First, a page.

O'Reilly eBay Hacks book is out, with an intro by me!

eBay Hacks -- the latest of the O'Reilly Hacks series -- is out. It runs down 99 tips and tricks for eBay, ranging from simple buying and selling techniques to advanced programming with the eBay API. I wrote the intro for this book, and I'm really pleased with how it came out:
eBay makes us all into participants in the market again. It's no coincidence that eBay's first great wave of participation came from the collectibles trade. The collectibles market occurs at the intersection of luck (discovering a piece at a yard-sale or thrift shop), knowledge (recognizing its value), market-sense (locating a buyer for the goods) and salesmanship (describing the piece's properties attractively). It requires little startup capital and lots of smarts, something that each of us possess in some measure.

Somewhere, in the world's attics and basements, are all the treasures of history. Someone is using the Canopic jar containing Queen Nefertiti's preserved spleen as an ashtray. Someone is using George Washington's false teeth as a paperweight. Somewhere, a mouse is nibbling at a frayed carton containing the lost gold of El Dorado. A Yahoo! for junk would never break even: you simply couldn't source enough crack junque ninjas to infiltrate and catalog the world's storehouses of *tchotchkes*, white elephants and curios.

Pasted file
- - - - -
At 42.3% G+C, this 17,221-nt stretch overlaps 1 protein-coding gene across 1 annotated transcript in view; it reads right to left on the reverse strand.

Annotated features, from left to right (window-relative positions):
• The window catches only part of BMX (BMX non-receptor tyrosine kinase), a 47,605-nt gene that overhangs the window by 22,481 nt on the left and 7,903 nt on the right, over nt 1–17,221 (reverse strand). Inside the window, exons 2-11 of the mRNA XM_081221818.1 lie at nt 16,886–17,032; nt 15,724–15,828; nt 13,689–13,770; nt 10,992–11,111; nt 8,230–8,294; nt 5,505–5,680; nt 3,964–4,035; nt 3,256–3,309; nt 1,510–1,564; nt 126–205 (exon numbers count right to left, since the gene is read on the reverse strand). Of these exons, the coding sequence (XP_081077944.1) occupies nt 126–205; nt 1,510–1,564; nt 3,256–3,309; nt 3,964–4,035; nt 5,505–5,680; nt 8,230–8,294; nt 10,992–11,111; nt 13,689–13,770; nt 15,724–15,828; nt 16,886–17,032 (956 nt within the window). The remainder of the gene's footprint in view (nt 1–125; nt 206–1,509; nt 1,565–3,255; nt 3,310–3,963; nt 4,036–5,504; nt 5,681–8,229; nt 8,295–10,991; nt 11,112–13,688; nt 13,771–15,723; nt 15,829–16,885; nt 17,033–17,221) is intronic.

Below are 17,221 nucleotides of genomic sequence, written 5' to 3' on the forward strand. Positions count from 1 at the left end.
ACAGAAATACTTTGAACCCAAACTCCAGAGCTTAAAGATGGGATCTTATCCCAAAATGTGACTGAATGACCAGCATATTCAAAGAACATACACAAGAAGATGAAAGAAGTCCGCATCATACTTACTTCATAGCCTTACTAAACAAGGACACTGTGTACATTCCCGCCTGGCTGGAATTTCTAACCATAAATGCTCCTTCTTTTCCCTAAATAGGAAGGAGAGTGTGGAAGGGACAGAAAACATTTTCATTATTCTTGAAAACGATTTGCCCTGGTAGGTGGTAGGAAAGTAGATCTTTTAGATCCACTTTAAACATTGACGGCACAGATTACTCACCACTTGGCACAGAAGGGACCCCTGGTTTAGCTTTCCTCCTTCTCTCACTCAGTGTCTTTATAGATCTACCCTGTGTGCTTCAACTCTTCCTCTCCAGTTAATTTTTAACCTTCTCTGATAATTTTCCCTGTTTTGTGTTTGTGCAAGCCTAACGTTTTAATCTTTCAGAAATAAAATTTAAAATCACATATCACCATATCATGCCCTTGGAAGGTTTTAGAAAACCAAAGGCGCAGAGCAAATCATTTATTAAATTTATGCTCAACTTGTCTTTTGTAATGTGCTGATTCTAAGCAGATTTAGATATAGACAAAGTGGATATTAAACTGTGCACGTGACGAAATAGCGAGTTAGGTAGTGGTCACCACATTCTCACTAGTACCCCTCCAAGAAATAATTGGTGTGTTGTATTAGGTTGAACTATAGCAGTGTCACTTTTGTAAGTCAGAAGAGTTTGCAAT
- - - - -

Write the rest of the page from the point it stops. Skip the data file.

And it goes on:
And just as Napster found the cheapest way to get all the music online, eBay has found the most cost-effective means of cataloging the world's attics and basements. It's attic-Napster, and it's spread the cost and effort around. When you spy a nice casino ashtray on the 25-cent shelf at Thrift Town and snap its pic and put it up on eBay, and when the renowned collector of glass ashtrays, ColBatGuano, bids it up to $400, you have taken part in a market transaction that has simultaneously catalogued a nice bit of bric-a-brac and moved it to a collection where it will be lovingly cared for -- and you've left a record of where it is and what it was worth when last we saw it. Buried in eBay's backup tapes is a Blue Book with the last known value of nearly every object we have ever created as a species, from Trinitite (green, faintly radioactive glass fused at the detonation of the first nuclear explosion at Los Alamos, $2.59 a gram at last check) to commodity 40-gigabyte laptop hard-drives ($30 at press-time and falling fast).